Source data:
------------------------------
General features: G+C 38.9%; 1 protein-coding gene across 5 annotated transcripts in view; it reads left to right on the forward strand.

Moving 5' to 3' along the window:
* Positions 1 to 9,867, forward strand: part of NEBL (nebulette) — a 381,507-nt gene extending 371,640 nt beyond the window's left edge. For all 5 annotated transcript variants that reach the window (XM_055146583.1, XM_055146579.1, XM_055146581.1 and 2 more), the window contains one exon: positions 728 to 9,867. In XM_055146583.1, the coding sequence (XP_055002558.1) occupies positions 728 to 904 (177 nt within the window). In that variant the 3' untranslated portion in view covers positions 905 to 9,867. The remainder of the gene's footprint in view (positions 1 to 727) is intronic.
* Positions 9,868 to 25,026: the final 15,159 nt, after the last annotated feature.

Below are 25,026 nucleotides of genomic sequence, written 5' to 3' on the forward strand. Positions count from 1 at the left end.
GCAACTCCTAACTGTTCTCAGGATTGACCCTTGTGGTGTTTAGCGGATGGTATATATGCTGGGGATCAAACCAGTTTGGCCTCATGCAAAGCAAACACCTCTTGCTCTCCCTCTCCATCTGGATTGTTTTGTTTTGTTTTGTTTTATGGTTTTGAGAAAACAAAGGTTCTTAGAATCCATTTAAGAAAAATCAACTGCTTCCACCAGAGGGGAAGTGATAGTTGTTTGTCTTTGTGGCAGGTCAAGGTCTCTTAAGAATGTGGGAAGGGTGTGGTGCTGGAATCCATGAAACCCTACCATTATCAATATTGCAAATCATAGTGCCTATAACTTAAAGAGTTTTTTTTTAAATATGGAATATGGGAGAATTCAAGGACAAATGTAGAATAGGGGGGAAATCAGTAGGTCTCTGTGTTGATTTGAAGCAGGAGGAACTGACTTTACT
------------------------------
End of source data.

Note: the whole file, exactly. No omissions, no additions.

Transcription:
General features: G+C 38.9%; 1 protein-coding gene across 5 annotated transcripts in view; it reads left to right on the forward strand.

Moving 5' to 3' along the window:
* Positions 1 to 9,867, forward strand: part of NEBL (nebulette) — a 381,507-nt gene extending 371,640 nt beyond the window's left edge. For all 5 annotated transcript variants that reach the window (XM_055146583.1, XM_055146579.1, XM_055146581.1 and 2 more), the window contains one exon: positions 728 to 9,867. In XM_055146583.1, the coding sequence (XP_055002558.1) occupies positions 728 to 904 (177 nt within the window). In that variant the 3' untranslated portion in view covers positions 905 to 9,867. The remainder of the gene's footprint in view (positions 1 to 727) is intronic.
* Positions 9,868 to 25,026: the final 15,159 nt, after the last annotated feature.

Below are 25,026 nucleotides of genomic sequence, written 5' to 3' on the forward strand. Positions count from 1 at the left end.
GCAACTCCTAACTGTTCTCAGGATTGACCCTTGTGGTGTTTAGCGGATGGTATATATGCTGGGGATCAAACCAGTTTGGCCTCATGCAAAGCAAACACCTCTTGCTCTCCCTCTCCATCTGGATTGTTTTGTTTTGTTTTGTTTTATGGTTTTGAGAAAACAAAGGTTCTTAGAATCCATTTAAGAAAAATCAACTGCTTCCACCAGAGGGGAAGTGATAGTTGTTTGTCTTTGTGGCAGGTCAAGGTCTCTTAAGAATGTGGGAAGGGTGTGGTGCTGGAATCCATGAAACCCTACCATTATCAATATTGCAAATCATAGTGCCTATAACTTAAAGAGTTTTTTTTTAAATATGGAATATGGGAGAATTCAAGGACAAATGTAGAATAGGGGGGAAATCAGTAGGTCTCTGTGTTGATTTGAAGCAGGAGGAACTGACTTTACT